Thank you for the link, I had acknowledged that particular persons compassion and motivation to enjoy more of the hobby, he had posted his personal experiences, for those that have gone the distance, spent the money, dealt with the pitfalls and triumphed we all owe a debt of gratitude to. Having said that thanks for the feedback with NGC 7000 with the 80mm. NGC 7000 is one big target, I apologize I should have cited a simple example, lets take M57 the Ring Nebula, I have seen this in dark skies and was not at all disappointing, in my White zone its dam near impossible with out without a filter/averted vision, at some point you start imagining you glimpsed it. However, is that an object that would be obtainable on par with a dark sky experience.Thank You again for your effort in assisting my inquiries herein, greatly appreciated.

 

Joe



#16 jay.i

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Posted 28 September 2020 - 07:37 PM

Hi Gator,

 

Thank you for the link, I had acknowledged that particular persons compassion and motivation to enjoy more of the hobby, he had posted his personal experiences, for those that have gone the distance, spent the money, dealt with the pitfalls and triumphed we all owe a debt of gratitude to. Having said that thanks for the feedback with NGC 7000 with the 80mm. NGC 7000 is one big target, I apologize I should have cited a simple example, lets take M57 the Ring Nebula, I have seen this in dark skies and was not at all disappointing, in my White zone its dam near impossible with out without a filter/averted vision, at some point you start imagining you glimpsed it. However, is that an object that would be obtainable on par with a dark sky experience.Thank You again for your effort in assisting my inquiries herein, greatly appreciated.

 

Joe

I stumbled into the Ring with my little FS-60CB (at f/5.9, prime focus) and found it intriguing though small. With an FC-100DF you'd get just enough magnification to make it interesting. I only barely noticed it as I was scanning around and saw something that looked like a star but too big/defocused to be a star.

 

In my experience, the amplification of light from NV is something like 2-3 stops, or 4-8x as much light. Views from my white-red zone (~SQM 18.5) were similar to what I had seen in my club's green-blue zone (~SQM 21.3) with no NV. I think you will be surprised what can be seen, if you take the leap. And, if you drive to even a moderately dark site, even more surprised.



#17 The Ardent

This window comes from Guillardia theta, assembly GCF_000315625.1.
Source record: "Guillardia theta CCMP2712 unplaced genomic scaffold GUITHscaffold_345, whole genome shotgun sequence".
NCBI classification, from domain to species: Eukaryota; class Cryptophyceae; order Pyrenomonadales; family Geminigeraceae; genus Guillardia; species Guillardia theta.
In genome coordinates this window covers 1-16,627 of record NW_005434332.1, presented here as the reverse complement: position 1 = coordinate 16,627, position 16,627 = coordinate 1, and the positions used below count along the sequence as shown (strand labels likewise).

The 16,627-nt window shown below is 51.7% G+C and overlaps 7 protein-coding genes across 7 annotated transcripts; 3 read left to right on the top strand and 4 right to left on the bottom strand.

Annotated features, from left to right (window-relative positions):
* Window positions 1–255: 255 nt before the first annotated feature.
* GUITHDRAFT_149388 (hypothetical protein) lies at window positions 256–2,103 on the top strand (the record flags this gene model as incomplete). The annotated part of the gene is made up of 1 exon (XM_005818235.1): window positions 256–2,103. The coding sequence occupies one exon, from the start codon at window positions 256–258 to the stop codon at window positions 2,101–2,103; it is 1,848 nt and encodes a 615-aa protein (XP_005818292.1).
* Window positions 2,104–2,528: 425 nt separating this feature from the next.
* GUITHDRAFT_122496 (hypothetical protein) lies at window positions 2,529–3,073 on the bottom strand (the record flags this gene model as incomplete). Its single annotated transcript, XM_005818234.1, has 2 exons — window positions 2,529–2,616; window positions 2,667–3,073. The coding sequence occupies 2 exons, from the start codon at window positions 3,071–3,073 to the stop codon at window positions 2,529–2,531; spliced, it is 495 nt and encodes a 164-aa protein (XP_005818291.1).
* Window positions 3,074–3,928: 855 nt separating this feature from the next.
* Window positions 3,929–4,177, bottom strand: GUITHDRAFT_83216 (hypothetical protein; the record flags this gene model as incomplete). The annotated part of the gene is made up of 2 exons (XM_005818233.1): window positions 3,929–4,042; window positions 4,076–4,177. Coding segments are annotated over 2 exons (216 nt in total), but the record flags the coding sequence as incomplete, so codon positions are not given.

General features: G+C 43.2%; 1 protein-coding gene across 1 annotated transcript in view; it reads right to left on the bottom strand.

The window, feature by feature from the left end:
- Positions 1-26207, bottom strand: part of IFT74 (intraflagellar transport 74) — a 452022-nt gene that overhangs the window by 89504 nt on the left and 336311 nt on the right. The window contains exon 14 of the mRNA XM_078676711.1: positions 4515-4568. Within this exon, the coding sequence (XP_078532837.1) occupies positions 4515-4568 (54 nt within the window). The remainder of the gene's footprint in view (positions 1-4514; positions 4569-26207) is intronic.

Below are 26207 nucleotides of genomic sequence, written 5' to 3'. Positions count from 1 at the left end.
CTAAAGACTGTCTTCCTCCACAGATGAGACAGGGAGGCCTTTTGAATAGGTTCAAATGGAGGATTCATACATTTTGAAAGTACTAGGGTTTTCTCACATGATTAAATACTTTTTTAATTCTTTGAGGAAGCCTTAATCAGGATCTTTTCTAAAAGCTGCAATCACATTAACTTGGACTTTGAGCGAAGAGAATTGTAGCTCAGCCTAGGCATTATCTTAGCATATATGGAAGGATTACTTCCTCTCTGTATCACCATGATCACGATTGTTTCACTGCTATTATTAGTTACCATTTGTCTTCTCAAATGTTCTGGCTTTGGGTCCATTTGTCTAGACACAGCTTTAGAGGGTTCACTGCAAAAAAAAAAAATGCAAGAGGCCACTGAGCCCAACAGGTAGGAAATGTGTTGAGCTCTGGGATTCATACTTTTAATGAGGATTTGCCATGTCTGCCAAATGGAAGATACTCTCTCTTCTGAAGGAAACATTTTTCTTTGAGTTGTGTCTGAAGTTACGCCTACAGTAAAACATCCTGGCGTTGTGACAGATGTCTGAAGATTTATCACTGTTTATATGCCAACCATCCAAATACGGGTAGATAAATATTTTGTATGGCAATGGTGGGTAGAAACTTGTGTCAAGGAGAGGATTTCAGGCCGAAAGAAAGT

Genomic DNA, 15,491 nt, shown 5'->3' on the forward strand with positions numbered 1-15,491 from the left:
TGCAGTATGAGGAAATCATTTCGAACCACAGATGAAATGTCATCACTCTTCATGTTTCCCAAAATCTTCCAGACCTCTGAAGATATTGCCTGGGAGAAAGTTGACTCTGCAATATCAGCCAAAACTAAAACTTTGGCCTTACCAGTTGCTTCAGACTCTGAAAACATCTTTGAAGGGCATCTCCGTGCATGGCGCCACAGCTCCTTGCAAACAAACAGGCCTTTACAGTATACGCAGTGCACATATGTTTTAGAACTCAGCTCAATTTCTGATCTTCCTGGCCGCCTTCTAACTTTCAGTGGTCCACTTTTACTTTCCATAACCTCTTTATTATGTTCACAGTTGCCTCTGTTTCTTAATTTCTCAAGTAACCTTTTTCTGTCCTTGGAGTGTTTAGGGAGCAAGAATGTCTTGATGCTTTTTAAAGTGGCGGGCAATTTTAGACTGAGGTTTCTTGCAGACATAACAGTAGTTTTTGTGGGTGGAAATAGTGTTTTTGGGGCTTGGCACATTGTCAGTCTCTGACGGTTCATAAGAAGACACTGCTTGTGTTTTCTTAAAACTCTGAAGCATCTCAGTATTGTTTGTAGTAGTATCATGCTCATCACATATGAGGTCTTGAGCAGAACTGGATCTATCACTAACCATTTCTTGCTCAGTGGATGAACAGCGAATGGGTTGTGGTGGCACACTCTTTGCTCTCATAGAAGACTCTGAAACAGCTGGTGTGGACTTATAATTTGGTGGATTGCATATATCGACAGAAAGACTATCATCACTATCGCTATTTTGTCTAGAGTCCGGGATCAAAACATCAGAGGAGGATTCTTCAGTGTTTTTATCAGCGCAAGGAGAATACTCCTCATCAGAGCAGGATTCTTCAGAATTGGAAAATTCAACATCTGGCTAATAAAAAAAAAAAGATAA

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Posted 28 September 2020 - 07:48 PM

Joe I hope you don’t mind me adding some input. For visual, the Tak refractor is hard to beat until you double aperture. For NV, a simple and cheap 6” Newt will be better IMO, like the Astrotech 6” imaging newt. For a couple of reasons 1. NV at prime focus will give a correct view that matches naked eye / binocular view. 2. Will give a native f/4 without reducer 3. No chromatic (infrared) aberration, although I never tested this with the Tak refractors In short , I never used NV with the refractors. For NV It was either Newtonian aperture, or small lens portability. Most bright nebulae are visible with the tiny stock lens supplied with NV devices. I went camera lens crazy and ended up with this sorta smallish, fast , 4” refractor . It’s almost perfect for NV , but poor at overhead viewing . https://www.cloudyni...8-at-dark-site/
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#18 laico

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Posted 28 September 2020 - 11:07 PM

Hi Ardent,

 

I welcome the suggestions and your input which helps immensely, thanks for framing the doubling aspect as it relates to my particular refractor. I had the newt on the back burner hoping someone would chime in as it relates to this FC-100DF.

 

So forgive me if I misinterpret your sentence where you note either NEWT or small lens portability, are you saying some people use the MOD 3 ©  with a telephoto camera lens, and accomplish favorable results with such small aperture? I noted the many examples of CN posts regarding simple camera lens being used and "NO" telescope whatsoever. I understand any object nearing the zenith would be a strain on ones neck but am I correct in interpreting that some simply use a camera lens and hand hold or use as binoculars? Without going of on a  tangent, has that yielded equally satisfying views when compared to the telescope setup?  Thank you again for acknowledging my initial post, much appreciated.

 

Thanks,

 

Joe



#19 Jeff Morgan

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Posted 29 September 2020 - 12:03 AM